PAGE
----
|Founded||1999as free (and reconfigured as non-free by Roxio in 2003)|
|Headquarters||Los Angeles, California, United States|
|Mike Davis, CEO|
Napster to Go
Napster MP3 Store
|Revenue||$111.08 million USD (FY 2007)|
|$36.83 million USD (FY 2007)|
Number of employees
|Parent||Rhapsody International Inc.|
Napster 5.0 beta
22.214.171.124 / August 31, 2010
5.0 / 2012
|Operating system||Microsoft Windows, Mac OS X, Linux, Wii U|
|License||DRM-free MP3, WMA|
The company's name and logo originated from bankruptcy liquidation of the Napster peer-to-peer file trading service, which was shut down after a series of legal actions taken by the RIAA. The brand name was later purchased by Roxio, to capitalize on the popularity of the former service. Napster was later acquired by Best Buy. The service merged with Rhapsody in 2011.
Roxio bought the assets of the original Napster company at its bankruptcy auction in 2002 and the online music service called pressplay in 2003, with the intention of using these assets as the basis of a new legal online music service which would let users access music through a subscription or on a fee-per-song basis. Roxio spent years revamping the company as a non-free online music service. This involved a great deal of management re-organization and the start of a new business model. Roxio spent years developing a network of business partners and relationships to ensure success for their new enterprise.
In May 2006, Napster launched Free Napster (via the URL http://free.napster.com/) but this service was discontinued in March 2010. It was a free, advertising-supported Web experience which enabled music fans in the USA to stream full-length versions of all the songs in Napster's catalog of over 8 million tracks three times each, without downloading any software or making any service commitment. Visitors could also purchase DRM-free MP3 downloads.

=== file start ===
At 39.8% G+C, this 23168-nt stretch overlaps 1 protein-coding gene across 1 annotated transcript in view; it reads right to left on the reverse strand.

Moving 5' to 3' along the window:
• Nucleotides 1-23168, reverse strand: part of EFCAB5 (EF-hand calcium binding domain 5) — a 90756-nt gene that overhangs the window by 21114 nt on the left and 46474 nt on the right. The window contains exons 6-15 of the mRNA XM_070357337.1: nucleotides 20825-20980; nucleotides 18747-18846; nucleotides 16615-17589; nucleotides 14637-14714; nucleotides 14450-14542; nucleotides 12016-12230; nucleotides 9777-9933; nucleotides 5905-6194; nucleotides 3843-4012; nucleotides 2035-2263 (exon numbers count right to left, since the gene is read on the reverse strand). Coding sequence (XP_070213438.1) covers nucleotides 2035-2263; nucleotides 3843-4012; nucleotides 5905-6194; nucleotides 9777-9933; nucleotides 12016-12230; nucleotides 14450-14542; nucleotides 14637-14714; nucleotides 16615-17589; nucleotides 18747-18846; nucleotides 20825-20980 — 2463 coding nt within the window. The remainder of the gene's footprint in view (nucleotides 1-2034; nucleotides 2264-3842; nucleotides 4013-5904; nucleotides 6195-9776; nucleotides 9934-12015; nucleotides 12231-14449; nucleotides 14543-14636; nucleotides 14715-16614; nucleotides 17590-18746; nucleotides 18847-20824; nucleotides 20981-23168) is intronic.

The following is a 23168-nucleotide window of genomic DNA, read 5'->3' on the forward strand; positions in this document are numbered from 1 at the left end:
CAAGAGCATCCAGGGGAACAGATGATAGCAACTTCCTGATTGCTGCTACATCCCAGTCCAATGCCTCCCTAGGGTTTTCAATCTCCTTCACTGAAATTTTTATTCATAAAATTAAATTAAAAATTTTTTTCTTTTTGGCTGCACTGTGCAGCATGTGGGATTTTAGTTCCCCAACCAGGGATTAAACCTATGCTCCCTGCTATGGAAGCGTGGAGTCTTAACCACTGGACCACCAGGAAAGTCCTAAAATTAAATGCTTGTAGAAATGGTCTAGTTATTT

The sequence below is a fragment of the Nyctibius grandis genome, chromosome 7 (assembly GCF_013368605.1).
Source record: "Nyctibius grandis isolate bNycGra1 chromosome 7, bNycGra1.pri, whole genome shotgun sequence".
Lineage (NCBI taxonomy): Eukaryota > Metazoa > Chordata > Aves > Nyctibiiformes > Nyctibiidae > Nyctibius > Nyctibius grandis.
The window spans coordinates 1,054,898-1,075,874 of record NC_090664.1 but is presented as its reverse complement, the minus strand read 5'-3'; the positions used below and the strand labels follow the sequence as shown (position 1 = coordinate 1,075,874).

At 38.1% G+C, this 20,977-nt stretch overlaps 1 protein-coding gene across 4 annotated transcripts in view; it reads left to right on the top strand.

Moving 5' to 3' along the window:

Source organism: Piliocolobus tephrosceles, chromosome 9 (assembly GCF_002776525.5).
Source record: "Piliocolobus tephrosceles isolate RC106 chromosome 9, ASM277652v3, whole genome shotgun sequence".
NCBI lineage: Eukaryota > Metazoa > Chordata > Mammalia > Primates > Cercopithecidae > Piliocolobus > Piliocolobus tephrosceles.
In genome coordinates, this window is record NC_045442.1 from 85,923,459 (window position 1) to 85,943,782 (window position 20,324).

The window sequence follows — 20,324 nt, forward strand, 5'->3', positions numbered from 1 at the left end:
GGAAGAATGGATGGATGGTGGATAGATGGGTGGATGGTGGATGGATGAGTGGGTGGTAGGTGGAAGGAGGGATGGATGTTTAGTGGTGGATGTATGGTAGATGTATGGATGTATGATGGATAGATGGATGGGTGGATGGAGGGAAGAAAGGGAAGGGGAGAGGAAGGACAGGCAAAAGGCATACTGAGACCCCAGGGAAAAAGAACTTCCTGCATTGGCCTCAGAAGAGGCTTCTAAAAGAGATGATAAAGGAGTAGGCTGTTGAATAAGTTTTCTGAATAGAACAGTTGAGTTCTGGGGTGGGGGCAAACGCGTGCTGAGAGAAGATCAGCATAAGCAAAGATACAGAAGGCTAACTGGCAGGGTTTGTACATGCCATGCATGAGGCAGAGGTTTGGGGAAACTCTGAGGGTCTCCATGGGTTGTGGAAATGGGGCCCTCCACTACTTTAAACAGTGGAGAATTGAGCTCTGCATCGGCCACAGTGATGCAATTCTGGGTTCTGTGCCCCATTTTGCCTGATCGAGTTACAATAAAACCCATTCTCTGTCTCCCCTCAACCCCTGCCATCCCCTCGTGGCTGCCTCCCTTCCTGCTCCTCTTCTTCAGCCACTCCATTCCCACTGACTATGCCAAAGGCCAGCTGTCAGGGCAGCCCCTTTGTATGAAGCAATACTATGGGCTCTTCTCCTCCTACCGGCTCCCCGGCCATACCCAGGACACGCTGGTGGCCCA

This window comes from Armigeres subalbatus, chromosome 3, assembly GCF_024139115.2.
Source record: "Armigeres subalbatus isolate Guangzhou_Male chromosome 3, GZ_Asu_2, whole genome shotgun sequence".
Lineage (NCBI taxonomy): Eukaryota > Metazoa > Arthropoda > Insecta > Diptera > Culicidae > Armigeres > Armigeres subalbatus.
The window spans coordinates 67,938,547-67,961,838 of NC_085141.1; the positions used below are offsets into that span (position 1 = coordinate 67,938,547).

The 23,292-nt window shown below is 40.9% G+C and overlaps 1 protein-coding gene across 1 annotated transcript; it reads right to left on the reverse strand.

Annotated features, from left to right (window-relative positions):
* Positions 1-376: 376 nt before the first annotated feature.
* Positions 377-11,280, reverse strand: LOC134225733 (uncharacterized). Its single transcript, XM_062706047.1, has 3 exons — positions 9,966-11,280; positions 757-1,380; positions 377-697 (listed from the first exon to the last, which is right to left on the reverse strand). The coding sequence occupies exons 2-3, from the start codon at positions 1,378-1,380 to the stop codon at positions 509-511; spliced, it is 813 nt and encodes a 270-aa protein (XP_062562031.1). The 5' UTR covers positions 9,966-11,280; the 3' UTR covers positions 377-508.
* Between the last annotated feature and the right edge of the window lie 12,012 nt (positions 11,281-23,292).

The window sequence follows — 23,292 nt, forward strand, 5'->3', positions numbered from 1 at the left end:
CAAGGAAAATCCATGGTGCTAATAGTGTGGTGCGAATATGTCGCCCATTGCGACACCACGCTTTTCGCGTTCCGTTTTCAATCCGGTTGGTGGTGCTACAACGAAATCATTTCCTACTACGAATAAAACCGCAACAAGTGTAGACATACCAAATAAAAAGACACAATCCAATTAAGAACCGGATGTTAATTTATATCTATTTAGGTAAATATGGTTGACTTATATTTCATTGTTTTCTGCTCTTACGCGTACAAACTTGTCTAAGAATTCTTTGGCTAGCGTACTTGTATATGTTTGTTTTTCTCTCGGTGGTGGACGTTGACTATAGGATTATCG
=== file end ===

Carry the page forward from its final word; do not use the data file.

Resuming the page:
Napster was formerly headed by Chris Gorog who served as Chairman and CEO, Bradford D. Duea who served as President and Christopher Allen who served as Chief Operating Officer. On January 6, 2010, Gorog and Duea stepped down from their positions. In an interview, Gorog stated that "After we understood the approach Best Buy was taking with Napster, it became clear the company didn't need a CEO, a president and a COO going forward". Allen assumed the position of "General Manager," reporting to Chris Homeister, Best Buy's senior vice president of merchandising entertainment.
The company was acquired by Rhapsody, another streaming and download service, in 2011. On July 14, 2016, Rhapsody formally changed its name to Napster, joining the 33 countries where it already operated as Napster to form one global brand.
Napster, the basic subscription tier, offers unlimited listening for $5-7 per month (£10 per month in the UK). USA members may also purchase DRM-free MP3 downloads at a discount. Napster also offers an MP3 store, a pay-per-track store which does not require a monthly subscription fee.
Napster To Go, the company's portable subscription tier, allowed unlimited transfer of music for $8-10 per month (£8 per month in the UK) This service was discontinued after the takeover by Rhapsody.
Napster's mobile music service Napster Mobile enables users to search and browse Napster's music catalog and preview, purchase and play songs on their mobile handset through an integrated music player.